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Battock Surname Ancestry Results

Our indexes 1000-1999 include entries for the spelling 'battock'. In the period you have requested, we have the following 9 records (displaying 1 to 9): 

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National ArchivesMasters of Apprentices registered in Sussex (1728-1731)
Apprenticeship indentures and clerks' articles were subject to a 6d or 12d per pound stamp duty: the registers of the payments usually give the master's trade, address, and occupation, and the apprentice's father's name and address, as well as details of the date and length of the apprenticeship. There are central registers for collections of the stamp duty in London, as well as returns from collectors in the provinces. These collectors generally received duty just from their own county, but sometimes from further afield. (The sample entry shown on this scan is taken from a Norfolk return)

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Masters of Apprentices registered in Sussex
 (1728-1731)
Insolvents (1840)
Insolvency notices for England and Wales: insolvency often caused people to restart their lives elsewhere, so these are an important source for lost links

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Insolvents
 (1840)
Dissolutions of Partnerships (1841)
Trade partnerships dissolved, or the removal of one partner from a partnership of several traders, in England and Wales

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Dissolutions of Partnerships
 (1841)
Insolvents (1841)
Insolvency notices for England and Wales: insolvency often caused people to restart their lives elsewhere, so these are an important source for lost links

BATTOCK. Cost: £6.00. Add to basket

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Insolvents
 (1841)
Bankrupts: Adjournment of Meetings (1854)
Adjournments of meetings of creditors of bankrupts in England and Wales

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Bankrupts: Adjournment of Meetings
 (1854)
Bankrupts (1855)
Bankruptcy notices for England and Wales: bankruptcy often caused people to restart their lives elsewhere, so these are an important source for lost links

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Bankrupts
 (1855)
Gentry in London (1856)
The Post Office London Directory for 1856 includes this 'Court Directory', listing alphabetically by surname and christian name the upper class residents of the capital with their postal addresses. 'In order to afford space for the addresses, the abbreviation "esq." for esquire has no longer been appended to each name in the Court Directory. It should be understood that such should be added to the name of every gentleman in the following pages to which no inconsistent addition is affixed.' Decorations, honours &c. are generally given. Some gentlemen appear who are also listed (as professional men, &c.) in the commercial section. Those with second residences in the provinces usually have the country address given as well.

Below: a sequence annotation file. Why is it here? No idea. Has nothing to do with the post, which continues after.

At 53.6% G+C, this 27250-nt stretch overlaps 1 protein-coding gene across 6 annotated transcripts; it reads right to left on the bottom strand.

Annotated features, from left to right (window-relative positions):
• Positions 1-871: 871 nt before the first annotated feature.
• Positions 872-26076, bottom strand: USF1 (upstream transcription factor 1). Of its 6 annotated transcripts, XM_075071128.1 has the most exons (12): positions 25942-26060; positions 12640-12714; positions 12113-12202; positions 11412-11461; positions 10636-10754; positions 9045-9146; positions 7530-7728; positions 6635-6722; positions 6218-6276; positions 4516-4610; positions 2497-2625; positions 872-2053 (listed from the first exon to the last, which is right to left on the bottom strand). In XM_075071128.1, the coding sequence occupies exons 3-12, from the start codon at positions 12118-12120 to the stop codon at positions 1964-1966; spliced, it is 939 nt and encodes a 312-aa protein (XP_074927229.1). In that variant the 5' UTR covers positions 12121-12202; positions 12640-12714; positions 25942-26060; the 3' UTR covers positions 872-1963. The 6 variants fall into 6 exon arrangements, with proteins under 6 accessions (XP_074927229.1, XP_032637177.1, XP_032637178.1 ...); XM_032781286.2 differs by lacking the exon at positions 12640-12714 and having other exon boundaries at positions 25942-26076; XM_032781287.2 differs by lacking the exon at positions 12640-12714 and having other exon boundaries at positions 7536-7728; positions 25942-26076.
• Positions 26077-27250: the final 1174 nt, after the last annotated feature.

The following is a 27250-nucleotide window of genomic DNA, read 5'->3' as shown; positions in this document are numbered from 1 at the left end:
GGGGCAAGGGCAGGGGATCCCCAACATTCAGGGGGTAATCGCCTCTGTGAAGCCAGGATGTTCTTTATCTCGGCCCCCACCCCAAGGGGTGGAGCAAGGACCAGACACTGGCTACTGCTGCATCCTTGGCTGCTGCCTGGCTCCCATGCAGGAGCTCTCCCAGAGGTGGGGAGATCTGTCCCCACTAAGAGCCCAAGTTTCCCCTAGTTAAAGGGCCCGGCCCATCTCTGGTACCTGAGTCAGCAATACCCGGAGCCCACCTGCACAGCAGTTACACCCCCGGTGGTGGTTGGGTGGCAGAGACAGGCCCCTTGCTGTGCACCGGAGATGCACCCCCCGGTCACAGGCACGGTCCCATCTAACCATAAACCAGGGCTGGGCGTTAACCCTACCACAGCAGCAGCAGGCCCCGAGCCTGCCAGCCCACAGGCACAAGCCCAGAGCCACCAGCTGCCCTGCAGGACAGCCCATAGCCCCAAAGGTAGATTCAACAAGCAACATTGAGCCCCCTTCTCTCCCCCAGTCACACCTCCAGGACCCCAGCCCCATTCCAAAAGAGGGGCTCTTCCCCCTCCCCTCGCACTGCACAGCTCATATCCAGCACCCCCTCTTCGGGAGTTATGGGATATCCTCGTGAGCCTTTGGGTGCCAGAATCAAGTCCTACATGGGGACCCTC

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Gentry in London
 (1856)
Insolvents in England and Wales (1858)
Perry's Bankrupt and Insolvent Gazette, issued monthly, included lists of insolvencies and stages in the process whereby the insolvents petitioned for release from debtors' prison. The insolvent is generally referred to by name (surname first), address and trade. This is the index to the names of the insolvents, from the issues from January to December 1858.

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Insolvents in England and Wales
 (1858)
Ex-Apprentices of British Thomson-Houston Company (1951)
In 1938 the British Thomson-Houson Co Ltd of Rugby first published a 'record of those who embarked upon careers in the Engineering Industry by way of the British Thomson-Houston Company's Training Scheme': this enlarged edition was issued in September 1951, based on data verified up to December 1948, with subsequent corrections up to the time of printing. The company had been training apprentices since 1899. The names of the deceased were printed in italics: the most vestigial entries in the volume simply give full name, and the years of apprenticeship; but most entries are much more comprehensive. The symbol 'w' indicates killed by enemy action. In the first column full name is given in bold, surname first (in capitals), and then any title, decorations, academic qualifications in italics. Beneath that is current address (as of 1951); and then (to the left) year of birth, and (to the right) nature of course followed and years (e. g. 30-32 for 1930 to 1932) of commencement and completion. The abbreviations for the courses are: C, Craft Apprentice; Ch, Chemist Apprentice; Cl, Clerical Apprentice; D, Drawing Office Apprentice; E, Engineering Student Apprentice (Engineering Apprentice up to 1947); G, Graduate Apprentice (Student Apprentice up to 1947); (s), Special Course; T, Testers' Course; V, Vacation Student; W. O., Works Office Apprentice. The second column gives particulars of academic training, war service, and miscellaneous information. The third column gives positions held in the past (printed in italics) and present position (as of 1951) where known.

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Ex-Apprentices of British Thomson-Houston Company
 (1951)
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